I still think,contra many agency theorists, that when you act and feel that it’s not really you acting, as happens when you think “it’s the anger talking, not me”, when you feel passive with regard to your action, “possessed” by some alien motivation – that feeling, however disturbing, doesn’t mean that your action is in any way not yours. Or less yours. Or less deeply yours. Or not a full-blooded action. It offers no deep insight into agency. It’s just…a feeling.
Does everyone experience this feeling, sometimes called “alienation”, salient to eminent philosophers from Harry Frankfurt on? No, some people assure me they don’t, and
Continue reading “Just the Booze Talking”
So I have two cats. One is a British Shorthair named after the very English Philippa Foot. The other is an Ocicat named Catullus, after Gaius Valerius Catullus, an ancient Roman poet some of whose stuff is decisively Not Safe For Work. I often refer to the two as “the irrational animals” – as in “the irrational animals are hungry” or “thank you for taking care of the irrational animals” – but I suspect this is just an Aristotelian slur. They are probably more rational than I am, though I am surely smarter.
Can you be smarter but less rational? I hear epistemologists talk as if you can’t. But you can, easily. Consider a mentally healthy child of 11. Imagine the same child at 14. She has gotten smarter, but probably less rational.
Continue reading “Raw Reflections on Rationality and Intelligence + Two Cat Pictures”
Why hast thou not the visage of a sweetie or a cutie?
That’s Ogden Nash. Now Kant:
Duty! Sublime and mighty name that embraces nothing charming or insinuating but requires submission, and yet does not seek to move the will by threatening anything that would arouse natural aversion or terror in the mind but only holds forth a law that of itself finds entry into the mind and yet gains reluctant reverence (though not always obedience), a law before which all inclinations are dumb, even though they secretly work against it; what origin is there worthy of you, and where is to be found the root of your noble descent which proudly rejects all kinship with the inclinations, descent from which is the indispensable condition of that worth which human beings alone can give themselves?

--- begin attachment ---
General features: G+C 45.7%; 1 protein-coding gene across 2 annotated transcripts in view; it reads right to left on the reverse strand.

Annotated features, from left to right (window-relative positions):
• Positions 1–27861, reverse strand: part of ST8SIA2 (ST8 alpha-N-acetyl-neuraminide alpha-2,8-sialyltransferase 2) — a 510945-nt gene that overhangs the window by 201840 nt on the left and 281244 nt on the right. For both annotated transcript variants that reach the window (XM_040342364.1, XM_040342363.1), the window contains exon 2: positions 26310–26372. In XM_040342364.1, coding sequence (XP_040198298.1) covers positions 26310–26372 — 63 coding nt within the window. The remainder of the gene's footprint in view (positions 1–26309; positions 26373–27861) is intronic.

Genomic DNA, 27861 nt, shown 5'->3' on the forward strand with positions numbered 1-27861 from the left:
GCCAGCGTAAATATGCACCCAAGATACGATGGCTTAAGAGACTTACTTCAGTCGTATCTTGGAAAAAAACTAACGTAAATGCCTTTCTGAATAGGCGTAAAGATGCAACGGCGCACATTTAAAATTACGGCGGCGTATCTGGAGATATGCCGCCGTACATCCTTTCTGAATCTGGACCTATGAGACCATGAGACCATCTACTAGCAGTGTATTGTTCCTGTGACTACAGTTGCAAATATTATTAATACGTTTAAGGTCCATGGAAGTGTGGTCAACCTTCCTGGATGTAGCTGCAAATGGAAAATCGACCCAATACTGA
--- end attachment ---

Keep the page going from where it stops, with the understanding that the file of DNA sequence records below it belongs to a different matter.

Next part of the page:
Kant appeals powerfully to the sense that doing the right thing often feels different from doing something you want to do. The Neo-Humean – as in one who thinks moral motivation, like other important motivation, is based on desire – is often asked: if, as a good person, you do right because you want to do right– (de dicto or de re, doesn’t matter for the moment) – why doesn’t doing right because you want to do right feel like going to the beach because you want to go to the beach?
Fair question. Let me have a go.
Continue reading “Motivation Without Charm”
The problem with human imagination is really two problems. One is that our imagination is very limited. Thus, for example, I can’t properly imagine the life, or even the schedule, of someone who has two children. The second problem is that we trust our puny imagination a huge deal, enough that we accept its testimony despite perfectly good evidence to the contrary. Thus, for example, an academic with a young child might say things like “they told me that I won’t get any research done the first few months but…. I guess I didn’t take them seriously!”. In other words, he received reliable information but ignored it because his imagination told him he could just get work done when the baby is asleep.
My favorite cases involve not believing a person when she talks about her inner life. Far be it from me to think that people are never wrong about their inner lives, but when a person tells you she thinks or feels or wants something, the simple fact that you can’t imagine thinking or feeling or wanting it is not in itself a reason to doubt her. I once told a relative stranger that though I grew up in a certain country, I do not feel identified with it. The man said “that’s highly unlikely”. I am still a little angry at the person telling me what I feel, but I don’t have the right to feel superior to him. After all, for decades, I believed that any person who claims to be “full” after a salad – a mere salad! – is either lying to me or lying to herself. To my defense, there exist some people who confess that they have kidded themselves on this particular topic, but I admit that the main reason I failed to believe people who claim to be full after a salad is that I can’t properly imagine being full from eating (only) a salad. That’s a bad reason.
Continue reading “The Problem with Imagining”